Limetree Bay Refinery to Shut After EPA Order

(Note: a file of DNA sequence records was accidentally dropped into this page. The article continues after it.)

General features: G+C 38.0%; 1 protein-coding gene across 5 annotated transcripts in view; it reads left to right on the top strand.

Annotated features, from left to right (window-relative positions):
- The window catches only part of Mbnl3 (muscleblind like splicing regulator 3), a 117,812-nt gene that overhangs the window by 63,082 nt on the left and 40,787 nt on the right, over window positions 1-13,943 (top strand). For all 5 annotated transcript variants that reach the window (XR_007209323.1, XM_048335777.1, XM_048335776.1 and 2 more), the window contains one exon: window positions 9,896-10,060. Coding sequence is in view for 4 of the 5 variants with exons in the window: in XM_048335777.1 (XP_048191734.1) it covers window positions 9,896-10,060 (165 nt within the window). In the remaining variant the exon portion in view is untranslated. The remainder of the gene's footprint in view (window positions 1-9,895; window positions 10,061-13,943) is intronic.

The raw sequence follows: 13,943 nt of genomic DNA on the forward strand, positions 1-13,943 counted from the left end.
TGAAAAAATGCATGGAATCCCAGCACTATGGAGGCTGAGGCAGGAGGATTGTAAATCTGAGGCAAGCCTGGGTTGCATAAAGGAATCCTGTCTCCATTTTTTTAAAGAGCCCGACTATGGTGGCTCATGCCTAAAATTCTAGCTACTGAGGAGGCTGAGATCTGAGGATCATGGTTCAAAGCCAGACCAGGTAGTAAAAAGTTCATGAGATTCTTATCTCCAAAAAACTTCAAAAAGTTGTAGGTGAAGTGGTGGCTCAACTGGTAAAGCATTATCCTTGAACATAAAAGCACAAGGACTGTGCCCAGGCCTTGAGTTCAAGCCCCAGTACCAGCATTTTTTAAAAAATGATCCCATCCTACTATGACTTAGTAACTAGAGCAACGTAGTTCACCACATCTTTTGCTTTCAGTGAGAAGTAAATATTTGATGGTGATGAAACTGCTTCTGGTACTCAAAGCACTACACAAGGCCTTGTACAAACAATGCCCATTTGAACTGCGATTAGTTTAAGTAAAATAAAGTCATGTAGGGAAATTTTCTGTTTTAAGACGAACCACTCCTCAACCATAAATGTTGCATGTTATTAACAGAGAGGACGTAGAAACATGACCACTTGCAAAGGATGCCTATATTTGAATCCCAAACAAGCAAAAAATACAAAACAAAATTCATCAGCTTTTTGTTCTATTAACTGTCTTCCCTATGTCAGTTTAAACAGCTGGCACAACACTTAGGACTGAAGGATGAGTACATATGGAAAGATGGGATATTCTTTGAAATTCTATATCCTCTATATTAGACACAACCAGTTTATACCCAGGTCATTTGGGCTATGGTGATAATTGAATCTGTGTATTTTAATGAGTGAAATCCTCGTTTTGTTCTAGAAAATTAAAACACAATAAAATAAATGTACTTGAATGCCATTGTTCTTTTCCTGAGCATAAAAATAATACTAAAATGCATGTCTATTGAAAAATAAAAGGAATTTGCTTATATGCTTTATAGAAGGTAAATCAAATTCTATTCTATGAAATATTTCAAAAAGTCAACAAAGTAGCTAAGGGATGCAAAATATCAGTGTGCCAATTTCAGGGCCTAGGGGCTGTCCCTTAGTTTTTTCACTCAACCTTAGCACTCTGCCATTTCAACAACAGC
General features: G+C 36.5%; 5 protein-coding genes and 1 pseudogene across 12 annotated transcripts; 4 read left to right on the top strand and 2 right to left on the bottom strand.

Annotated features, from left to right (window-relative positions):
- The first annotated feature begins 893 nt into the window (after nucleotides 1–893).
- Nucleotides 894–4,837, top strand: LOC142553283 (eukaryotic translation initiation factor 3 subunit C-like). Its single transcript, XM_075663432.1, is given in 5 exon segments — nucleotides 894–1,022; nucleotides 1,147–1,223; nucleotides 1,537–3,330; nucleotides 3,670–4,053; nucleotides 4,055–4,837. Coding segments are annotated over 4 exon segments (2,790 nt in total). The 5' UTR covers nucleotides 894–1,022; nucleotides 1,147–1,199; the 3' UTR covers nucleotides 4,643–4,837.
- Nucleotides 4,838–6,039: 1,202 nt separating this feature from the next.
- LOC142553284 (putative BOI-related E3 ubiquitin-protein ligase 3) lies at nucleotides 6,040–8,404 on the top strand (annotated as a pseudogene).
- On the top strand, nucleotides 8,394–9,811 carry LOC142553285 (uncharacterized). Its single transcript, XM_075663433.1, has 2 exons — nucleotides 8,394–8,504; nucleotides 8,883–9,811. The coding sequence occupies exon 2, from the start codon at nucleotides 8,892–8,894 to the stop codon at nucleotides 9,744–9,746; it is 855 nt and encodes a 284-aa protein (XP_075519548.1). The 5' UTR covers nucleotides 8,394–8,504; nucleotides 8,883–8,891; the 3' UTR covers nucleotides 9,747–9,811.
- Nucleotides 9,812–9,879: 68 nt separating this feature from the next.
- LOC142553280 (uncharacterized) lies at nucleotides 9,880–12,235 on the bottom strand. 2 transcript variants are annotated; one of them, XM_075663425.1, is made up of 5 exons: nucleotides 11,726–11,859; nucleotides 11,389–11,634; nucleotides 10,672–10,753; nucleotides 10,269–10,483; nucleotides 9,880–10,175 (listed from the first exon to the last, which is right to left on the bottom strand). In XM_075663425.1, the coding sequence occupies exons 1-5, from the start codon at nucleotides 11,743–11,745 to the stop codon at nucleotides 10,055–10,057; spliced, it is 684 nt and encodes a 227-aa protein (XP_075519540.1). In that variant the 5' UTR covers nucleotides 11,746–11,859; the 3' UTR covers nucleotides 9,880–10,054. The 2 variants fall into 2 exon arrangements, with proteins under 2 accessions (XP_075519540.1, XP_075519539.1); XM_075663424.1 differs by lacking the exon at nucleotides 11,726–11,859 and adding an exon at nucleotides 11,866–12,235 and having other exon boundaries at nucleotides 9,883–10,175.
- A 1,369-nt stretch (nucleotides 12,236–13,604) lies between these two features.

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Just months after a long-delayed restart, the Limetree Bay refinery in the US Virgin Islands is closing down indefinitely. “Limetree Bay will begin preparing the refinery for an extended shutdown, which includes safely purging gases from all of the units and removing any residual oil and products in the lines,” the company said in a statement. The nearby oil terminal will be unaffected, the company added. The 200,000 barrel per day plant in St. Croix -- formerly the Hovensa refinery -- resumed operations earlier this year after the Covid-19 pandemic and other issues delayed restart by roughly 12 months (OD Feb.1'21). But it has suffered several hiccups, and in May it suspended operations after an incident exposed nearby residents to chemicals and contaminated the area’s water (OD May14'21). Since then, according to a statement, the company “has been unable to secure the necessary funding and will be required to reduce the refinery’s workforce by approximately 271 employees” effective mid-September. Just days ago the US Environmental Protection Agency (EPA) ruled that Limetree Bay must install over a dozen air quality monitors to continue operating. Virgin Islands Gov. Albert Bryan Jr. said the company had assured him of its intent to comply, but the shutdown moots such discussion. Limetree Bay’s delayed restart, short life and abrupt shutdown all speak not only to issues particular to that refinery or to restarting such facilities, but to broader challenges facing the downstream industry. Covid-19’s destructive impacts, the ongoing energy transition and pre-pandemic outlooks for regional demand trends have all contributed to a large rationalization of North American downstream capacity (OD May27'21). Timing Is Everything Limetree Bay’s restart was originally targeted for early 2020. The thinking was that the facility was well placed to take advantage of new sulfur specifications on marine fuels from the International Maritime Organization (IMO). These were anticipated to drive up demand for low-sulfur fuel oil and diesel. But the Covid-19 pandemic quickly replaced the IMO as the main driver of oil markets last year, and its impacts were the diametric opposite from those envisioned for the organization. Rather than rising, demand for oil products plunged, and middle distillates such as diesel faced a particularly tough time given pressure on jet fuel amid travel restrictions. The pandemic also interfered with day-to-day operations, while coordinated production cuts by Opec and its allies tightened the market for heavier grades of crude, undercutting the anticipated access to cost-advantaged crude the plant’s complexity would provide. Meanwhile, the facility's age and damaged equipment interfered with restart attempts and drove the cost of the project well over budget. By November, Limetree Bay had replaced its chief executive, and earlier this year, one of the main backers -- ArcLight Capital -- exited the project. Musical Chairs Limetree Bay is one of several refineries in the Caribbean that were mulling or pursuing restarts. But experts say all of them face significant challenges, and did so before the Covid-19 pandemic (OD Mar.30'21). Market-watchers liken the situation to a game of musical chairs, with new players trying to join in even as seats are removed. North American fuel demand is set to flatten and then decline, and competition for export markets in Latin America is getting crowded and will grow more so. Frans Koster, New York

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